You might expect PNP transistors to be similar to NPN transistors, just swapping the roles of N and P silicon. But for a variety of reasons, PNP transistors have an entirely different construction. They consist of a circular emitter (P), surrounded by a ring-shaped base (N), which is surrounded by the collector (P). This forms a P-N-P sandwich horizontally (laterally), unlike the vertical structure of the NPN transistors. The diagram below shows one of the PNP transistors in the RC4200. A PNP transistor has a circular structure.

The input and output transistors in the RC4200 are larger than the other transistors and have a different structure to support higher currents. The photo below shows one of the output transistors. Note the multiple interdigitated "fingers" of the emitter and base. A larger output transistor with parallel emitters and bases.

### Capacitors

Capacitors are important in op amps to provide stability. A capacitor can be built in an integrated circuit as a large metal plate separated from the silicon by an insulating oxide layer. The main drawback of capacitors on ICs is they are physically very large. The 15pF capacitors in the RC4200 have a very small capacitance but take up a large fraction of the die area. In the photo below, the red arrows indicate the connection to the capacitor's metal layer and to the capacitor's underlying silicon layer. The large metal area on the upper left is a capacitor.

### Resistors

Resistors are a key component of analog chips. Unfortunately, resistors in ICs are very inaccurate; the resistances can vary by 50% from chip to chip. The photo below shows four resistors, formed using different techniques. The first resistor is the zig-zagging blue region on the left. It is formed from a strip of P silicon, with metal wiring (white) attached on the left and right. Its resistance is 3320 Ω. The resistor in the upper right is much shorter, so it is only 511Ω (long, narrow resistors have higher resistance than short, wide resistors). The remaining resistors are 20KΩ despite their small size because they are "pinch resistors". In the pinch resistor, the square layer of brownish N silicon on top makes the conductive region much thinner (i.e. pinches it). This allows a much higher resistance for a given size. (Otherwise, a 20 KΩ resistor would be 6 times as long as the first resistor, taking up excessive space.) The tradeoff is the pinch resistor is much less accurate. Four resistors, one on the left and three on the right.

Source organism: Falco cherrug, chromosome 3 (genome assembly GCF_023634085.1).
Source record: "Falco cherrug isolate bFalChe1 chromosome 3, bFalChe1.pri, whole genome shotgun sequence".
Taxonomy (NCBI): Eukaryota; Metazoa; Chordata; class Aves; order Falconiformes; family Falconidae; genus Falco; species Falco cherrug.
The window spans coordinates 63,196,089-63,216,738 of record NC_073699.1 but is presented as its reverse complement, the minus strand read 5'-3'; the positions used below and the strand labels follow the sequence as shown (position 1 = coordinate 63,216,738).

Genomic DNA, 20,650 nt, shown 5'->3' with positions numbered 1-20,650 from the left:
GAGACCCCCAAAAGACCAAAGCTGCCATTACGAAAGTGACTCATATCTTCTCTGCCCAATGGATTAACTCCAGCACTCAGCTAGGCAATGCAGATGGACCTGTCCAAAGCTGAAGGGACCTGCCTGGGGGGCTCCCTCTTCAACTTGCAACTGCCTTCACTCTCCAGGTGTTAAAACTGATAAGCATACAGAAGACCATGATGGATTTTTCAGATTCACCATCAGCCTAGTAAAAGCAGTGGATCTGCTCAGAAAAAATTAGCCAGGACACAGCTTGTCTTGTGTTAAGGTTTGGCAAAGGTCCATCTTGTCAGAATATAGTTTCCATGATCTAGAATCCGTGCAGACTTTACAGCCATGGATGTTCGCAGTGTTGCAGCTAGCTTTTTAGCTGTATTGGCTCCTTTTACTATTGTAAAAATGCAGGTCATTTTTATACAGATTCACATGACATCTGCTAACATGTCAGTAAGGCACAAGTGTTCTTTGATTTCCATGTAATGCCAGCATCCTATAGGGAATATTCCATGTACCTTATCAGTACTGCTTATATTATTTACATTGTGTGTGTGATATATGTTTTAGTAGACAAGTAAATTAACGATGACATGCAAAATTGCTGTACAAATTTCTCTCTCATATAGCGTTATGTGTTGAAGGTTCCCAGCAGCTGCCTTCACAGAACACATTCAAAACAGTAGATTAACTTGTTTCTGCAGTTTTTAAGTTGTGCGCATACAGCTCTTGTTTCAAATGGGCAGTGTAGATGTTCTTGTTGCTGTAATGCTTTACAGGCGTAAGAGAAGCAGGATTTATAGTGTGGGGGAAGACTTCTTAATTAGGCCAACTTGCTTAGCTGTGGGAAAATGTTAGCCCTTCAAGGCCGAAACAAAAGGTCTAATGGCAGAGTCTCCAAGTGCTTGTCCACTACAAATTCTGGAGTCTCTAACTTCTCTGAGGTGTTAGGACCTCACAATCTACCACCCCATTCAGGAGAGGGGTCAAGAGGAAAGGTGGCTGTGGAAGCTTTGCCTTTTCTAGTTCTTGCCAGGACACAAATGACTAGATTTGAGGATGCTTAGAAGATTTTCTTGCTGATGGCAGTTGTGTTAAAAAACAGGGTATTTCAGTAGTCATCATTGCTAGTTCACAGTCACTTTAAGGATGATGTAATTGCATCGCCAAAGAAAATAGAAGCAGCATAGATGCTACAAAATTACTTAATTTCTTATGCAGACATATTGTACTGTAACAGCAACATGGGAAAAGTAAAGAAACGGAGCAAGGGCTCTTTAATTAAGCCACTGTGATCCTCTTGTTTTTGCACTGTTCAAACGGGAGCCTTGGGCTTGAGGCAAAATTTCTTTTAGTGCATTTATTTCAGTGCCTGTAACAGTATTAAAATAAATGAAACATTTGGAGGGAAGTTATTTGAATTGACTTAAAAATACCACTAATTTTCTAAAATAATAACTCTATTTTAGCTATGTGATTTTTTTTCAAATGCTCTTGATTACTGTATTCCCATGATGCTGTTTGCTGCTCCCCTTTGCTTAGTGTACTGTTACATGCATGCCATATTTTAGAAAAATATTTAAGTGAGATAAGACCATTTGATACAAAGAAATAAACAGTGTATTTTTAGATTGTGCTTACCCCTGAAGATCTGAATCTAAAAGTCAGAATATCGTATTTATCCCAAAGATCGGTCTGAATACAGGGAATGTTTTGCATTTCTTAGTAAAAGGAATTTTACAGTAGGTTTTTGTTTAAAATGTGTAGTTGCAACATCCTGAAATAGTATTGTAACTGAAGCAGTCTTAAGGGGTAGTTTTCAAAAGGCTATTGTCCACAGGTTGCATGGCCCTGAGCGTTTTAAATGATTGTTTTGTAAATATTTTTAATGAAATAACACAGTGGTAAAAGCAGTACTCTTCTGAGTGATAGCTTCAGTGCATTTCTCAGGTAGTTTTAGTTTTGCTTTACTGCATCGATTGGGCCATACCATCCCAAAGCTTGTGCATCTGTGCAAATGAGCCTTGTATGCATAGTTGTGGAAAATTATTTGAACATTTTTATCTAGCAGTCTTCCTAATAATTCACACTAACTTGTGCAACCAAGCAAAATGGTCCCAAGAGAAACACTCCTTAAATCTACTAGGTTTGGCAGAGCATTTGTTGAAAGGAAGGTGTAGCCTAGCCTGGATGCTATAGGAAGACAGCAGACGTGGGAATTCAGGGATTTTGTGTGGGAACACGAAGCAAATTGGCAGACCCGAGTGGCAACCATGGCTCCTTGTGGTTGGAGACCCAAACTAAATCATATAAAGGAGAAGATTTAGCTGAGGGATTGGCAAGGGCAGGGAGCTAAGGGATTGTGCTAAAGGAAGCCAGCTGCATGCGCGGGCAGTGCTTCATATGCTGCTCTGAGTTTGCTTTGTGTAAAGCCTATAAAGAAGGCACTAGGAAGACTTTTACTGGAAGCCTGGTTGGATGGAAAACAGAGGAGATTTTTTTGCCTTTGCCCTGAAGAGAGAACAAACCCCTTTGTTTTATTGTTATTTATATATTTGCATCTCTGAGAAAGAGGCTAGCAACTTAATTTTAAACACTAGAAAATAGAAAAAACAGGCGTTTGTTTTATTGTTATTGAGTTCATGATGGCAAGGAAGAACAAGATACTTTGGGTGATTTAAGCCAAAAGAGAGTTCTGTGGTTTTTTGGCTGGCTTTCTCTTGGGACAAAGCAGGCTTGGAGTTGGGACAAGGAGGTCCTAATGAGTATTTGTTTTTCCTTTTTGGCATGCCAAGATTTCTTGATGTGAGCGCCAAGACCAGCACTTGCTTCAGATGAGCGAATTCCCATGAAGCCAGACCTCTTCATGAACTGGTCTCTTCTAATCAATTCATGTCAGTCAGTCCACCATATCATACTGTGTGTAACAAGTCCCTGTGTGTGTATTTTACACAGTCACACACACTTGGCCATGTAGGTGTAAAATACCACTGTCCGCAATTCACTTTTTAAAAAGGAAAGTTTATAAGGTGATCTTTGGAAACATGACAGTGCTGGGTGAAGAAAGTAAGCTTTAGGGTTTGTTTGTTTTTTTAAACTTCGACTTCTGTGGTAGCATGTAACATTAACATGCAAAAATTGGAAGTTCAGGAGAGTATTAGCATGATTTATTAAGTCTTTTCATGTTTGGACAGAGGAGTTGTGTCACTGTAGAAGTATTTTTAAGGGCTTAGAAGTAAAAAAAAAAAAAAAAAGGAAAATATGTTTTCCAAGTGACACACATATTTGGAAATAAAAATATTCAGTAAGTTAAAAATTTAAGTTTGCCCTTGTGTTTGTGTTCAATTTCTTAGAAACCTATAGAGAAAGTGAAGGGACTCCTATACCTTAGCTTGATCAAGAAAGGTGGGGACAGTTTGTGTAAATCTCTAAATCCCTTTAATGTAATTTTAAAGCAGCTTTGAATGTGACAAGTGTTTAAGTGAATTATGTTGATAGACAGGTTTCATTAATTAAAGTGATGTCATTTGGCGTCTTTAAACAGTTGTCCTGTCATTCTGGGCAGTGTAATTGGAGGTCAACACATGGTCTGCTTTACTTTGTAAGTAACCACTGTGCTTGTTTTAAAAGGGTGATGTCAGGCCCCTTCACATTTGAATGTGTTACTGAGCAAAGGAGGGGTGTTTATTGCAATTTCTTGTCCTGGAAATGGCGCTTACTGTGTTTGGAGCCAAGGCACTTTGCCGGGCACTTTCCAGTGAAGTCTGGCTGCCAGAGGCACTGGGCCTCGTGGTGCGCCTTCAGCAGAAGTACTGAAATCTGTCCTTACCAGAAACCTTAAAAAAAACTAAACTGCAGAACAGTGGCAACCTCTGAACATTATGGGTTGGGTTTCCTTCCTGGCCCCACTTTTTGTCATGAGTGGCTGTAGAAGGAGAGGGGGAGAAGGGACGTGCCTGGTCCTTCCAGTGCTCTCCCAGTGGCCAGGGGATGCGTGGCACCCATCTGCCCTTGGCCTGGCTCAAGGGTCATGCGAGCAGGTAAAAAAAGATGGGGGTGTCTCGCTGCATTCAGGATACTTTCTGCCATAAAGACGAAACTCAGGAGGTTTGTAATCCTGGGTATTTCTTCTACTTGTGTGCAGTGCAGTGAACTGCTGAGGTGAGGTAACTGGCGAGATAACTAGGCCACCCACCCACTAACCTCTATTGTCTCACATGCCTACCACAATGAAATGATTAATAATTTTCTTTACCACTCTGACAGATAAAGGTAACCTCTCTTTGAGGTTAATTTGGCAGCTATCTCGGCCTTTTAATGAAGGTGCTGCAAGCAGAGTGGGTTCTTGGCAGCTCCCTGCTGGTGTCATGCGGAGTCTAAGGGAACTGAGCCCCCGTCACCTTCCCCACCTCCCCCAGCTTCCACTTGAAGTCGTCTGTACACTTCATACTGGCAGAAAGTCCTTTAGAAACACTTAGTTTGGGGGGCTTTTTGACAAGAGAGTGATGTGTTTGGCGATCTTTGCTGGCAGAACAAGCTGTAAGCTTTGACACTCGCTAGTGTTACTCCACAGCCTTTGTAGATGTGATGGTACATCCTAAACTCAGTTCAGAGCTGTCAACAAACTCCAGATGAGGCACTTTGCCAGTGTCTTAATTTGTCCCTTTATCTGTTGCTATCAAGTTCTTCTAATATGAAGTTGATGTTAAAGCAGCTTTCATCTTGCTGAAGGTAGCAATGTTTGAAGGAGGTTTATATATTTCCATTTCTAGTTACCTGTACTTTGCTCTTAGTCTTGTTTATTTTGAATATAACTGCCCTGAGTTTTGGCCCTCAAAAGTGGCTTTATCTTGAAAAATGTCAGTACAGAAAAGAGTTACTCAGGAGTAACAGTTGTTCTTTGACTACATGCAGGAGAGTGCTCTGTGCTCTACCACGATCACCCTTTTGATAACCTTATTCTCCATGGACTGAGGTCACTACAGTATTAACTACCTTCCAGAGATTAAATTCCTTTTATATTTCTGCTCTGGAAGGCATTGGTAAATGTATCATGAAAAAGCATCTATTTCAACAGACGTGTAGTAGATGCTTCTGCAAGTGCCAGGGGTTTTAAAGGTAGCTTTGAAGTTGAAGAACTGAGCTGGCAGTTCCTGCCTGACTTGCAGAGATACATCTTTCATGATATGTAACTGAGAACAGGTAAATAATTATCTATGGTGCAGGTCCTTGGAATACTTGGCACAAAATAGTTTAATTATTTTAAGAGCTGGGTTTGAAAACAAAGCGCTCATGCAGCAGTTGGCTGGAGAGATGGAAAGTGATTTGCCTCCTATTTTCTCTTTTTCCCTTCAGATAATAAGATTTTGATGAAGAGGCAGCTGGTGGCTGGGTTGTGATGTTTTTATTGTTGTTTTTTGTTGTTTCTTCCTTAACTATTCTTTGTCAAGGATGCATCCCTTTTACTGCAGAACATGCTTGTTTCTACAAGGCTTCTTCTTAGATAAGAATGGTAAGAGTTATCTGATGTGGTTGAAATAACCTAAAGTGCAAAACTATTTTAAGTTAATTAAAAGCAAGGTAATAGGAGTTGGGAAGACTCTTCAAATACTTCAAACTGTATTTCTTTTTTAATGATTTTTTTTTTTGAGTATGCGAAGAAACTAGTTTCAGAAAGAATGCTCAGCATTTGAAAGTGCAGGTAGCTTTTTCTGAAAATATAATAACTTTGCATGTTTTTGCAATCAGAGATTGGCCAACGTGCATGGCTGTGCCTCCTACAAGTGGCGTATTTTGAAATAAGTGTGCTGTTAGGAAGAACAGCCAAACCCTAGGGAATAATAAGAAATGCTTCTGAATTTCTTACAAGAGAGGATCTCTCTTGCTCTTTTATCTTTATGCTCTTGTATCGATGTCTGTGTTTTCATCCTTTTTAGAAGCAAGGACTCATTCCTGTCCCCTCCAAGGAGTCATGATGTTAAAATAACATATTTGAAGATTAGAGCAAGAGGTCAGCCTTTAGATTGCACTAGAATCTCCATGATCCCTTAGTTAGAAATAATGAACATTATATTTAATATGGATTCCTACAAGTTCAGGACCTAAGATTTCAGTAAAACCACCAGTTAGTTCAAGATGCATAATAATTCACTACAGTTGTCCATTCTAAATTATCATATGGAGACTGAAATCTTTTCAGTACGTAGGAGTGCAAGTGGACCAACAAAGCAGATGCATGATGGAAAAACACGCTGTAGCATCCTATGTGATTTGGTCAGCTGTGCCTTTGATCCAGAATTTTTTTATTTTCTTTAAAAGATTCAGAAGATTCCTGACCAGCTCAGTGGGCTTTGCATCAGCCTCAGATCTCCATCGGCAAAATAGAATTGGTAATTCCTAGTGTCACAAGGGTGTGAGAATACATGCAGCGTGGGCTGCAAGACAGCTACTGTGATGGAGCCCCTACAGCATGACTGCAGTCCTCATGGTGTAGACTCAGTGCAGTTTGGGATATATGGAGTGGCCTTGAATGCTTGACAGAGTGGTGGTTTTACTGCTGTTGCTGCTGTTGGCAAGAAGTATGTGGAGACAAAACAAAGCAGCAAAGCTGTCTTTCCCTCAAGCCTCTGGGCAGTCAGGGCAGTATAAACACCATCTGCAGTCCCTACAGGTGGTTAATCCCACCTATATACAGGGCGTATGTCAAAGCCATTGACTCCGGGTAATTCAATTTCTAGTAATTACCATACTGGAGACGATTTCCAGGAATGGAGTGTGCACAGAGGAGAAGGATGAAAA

## Multiplying with logs and exponentials

This integrated circuit multiplies using the log-antilog technique. The idea is that if you take the log of two numbers, add the logs together, and then take the antilog (i.e. exponential), you get the product of the two numbers. Conveniently, transistors have a logarithmic / exponential characteristic: the current through the transistor is an exponential of the voltage on the base. Specifically, if VBE is the voltage between the transistor's base and emitter, the current through the collector (IC) is an exponential of that voltage, as shown in the graph below. The analog multiplier takes advantage of this property. Ic vs Vbe curve for a transistor, showing the exponential relationship. Generated by LTspice.